patriciathomas 08/02/08 - 06:56 am
Well I don't care how much

Well I don't care how much gas costs, I'm still buying my 12pack every day on the way home from work. I can get by without water or electricity, but I've got to have my beer. I guess we all have our priorities.

HYPOCRITES 08 08/02/08 - 07:30 am
Now you are down to batting

Now you are down to batting 900. Although I am sure that some have that mentality, I am willing to bet that not the majority does. Recently I got a water bill that was 4 times the normal bill. They had been replacing pipes in the neighborhood and several times the new sections collapsed. After each collapse they would go to all our homes and turn the outside water on and let it run for 45 minutes. That month each house got an unexpectedly high bill. We protested the bill because if not for the work being done, they would have not been so much water being used. NO GOOD. We had to pay the bill. If not for our ability to pay, we could have been among those 7000. That is why I am not that quick to paint all or even most, with that broad brush.

redapples 08/02/08 - 08:05 am
I know I received my highest

I know I received my highest Ga Power bill of the year (of my life) and it was SHOCKING! My usage is the same as this time last year, but the cost has not!

ldsmith1 08/02/08 - 08:35 am
Ga Power's budget billing is

Ga Power's budget billing is a good option. It may fluctuate when it is reviewed yearly. However, you know ahead of time what the bill will be and can adjust your beer budget accordingly.

karmakills123 08/02/08 - 09:44 am
"Cathy Hudson, the utility

"Cathy Hudson, the utility billing coordinator for North Augusta's Department of Public Utilities, said the department cuts off services on a regular basis"....and she aint kidding folks........ firefighterhamer that just does not sound right I think you could have fought that bill and won with a lawyer.

scooter32 08/02/08 - 10:25 am
Why didn't anyone interview

Why didn't anyone interview with Jefferson Energy and asked them about their electric rates, billing,and how the bill has to be paid in (full no matter HOW HIGH ) it is each month! I would love to hear what they have to say! If anyone out there have Jefferson Energy, please post some of your thoughts about their service and any problems you experienced with them!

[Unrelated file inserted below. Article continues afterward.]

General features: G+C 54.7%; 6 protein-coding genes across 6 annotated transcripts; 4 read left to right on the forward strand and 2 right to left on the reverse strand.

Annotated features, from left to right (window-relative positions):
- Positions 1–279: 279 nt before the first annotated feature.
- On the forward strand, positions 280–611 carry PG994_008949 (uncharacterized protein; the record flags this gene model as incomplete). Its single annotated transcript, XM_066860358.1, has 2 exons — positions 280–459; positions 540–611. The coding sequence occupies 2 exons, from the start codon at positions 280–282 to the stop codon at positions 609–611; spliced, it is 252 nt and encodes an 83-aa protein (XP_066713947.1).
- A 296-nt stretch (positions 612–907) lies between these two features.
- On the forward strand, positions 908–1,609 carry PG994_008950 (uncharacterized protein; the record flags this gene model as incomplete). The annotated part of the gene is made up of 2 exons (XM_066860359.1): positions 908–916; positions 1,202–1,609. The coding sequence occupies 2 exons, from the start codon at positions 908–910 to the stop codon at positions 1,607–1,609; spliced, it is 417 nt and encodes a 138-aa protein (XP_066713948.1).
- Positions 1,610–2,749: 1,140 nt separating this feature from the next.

No_Longer_Amazed 08/02/08 - 01:51 pm
Back to the same old

Back to the same old question. How many of the people who claim they can't pay their utility bills still have cell phones, cable/satellite TV, and other non-essential items?

kat30815 08/02/08 - 11:24 pm
a cell phone has indeed

a cell phone has indeed become an essential item. for many people, it has replaced their home phone. you can carry it with you, receive messages where ever you are, and they save money on long distance charges.

RealMan 08/03/08 - 09:15 am
I hate Jefferson Energy. I

I hate Jefferson Energy. I called them the other day, and they told me that no arrangements could be made on my account. My bill is due August 5th, and they wouldn't even give me until the 7th to pay my bill!! I gave them a $350 deposit, and an additional $200 when my lights were turned off last year. It's sad that I can't have a two day extention for a $200 bill, but they have $550 of my money tied up in deposits. Jefferson Energy don't have a heart, and the way they treat people is inhumane. I work every day, but times are hard! I will be moving soon...just to get away from JEFFERSON!

mable8 08/03/08 - 08:44 pm
It is no wonder that utility

It is no wonder that utility costs has risen to the extent that people can no longer afford to pay the monthly assessment. However, one of the major reasons we are paying so much is because the PUC continues to grant utility increases without considering the consumer. Not too long ago, the electric company applied for a substantial increase to cover their failed experiments. While the PUC did not provide the full percentage, they did grant 30%. Why are we supposed to support failed experiments and clean-up when this should be figured into the utility company research and development budget? Furthermore, the PUC's latest increase based on rising gasoline prices did not consider that the consumer is already besieged with rising costs in gas, housing, and foods. Far as I am concerned, the rising costs are not so much related to high fuel prices as much as it is related to corporate greed.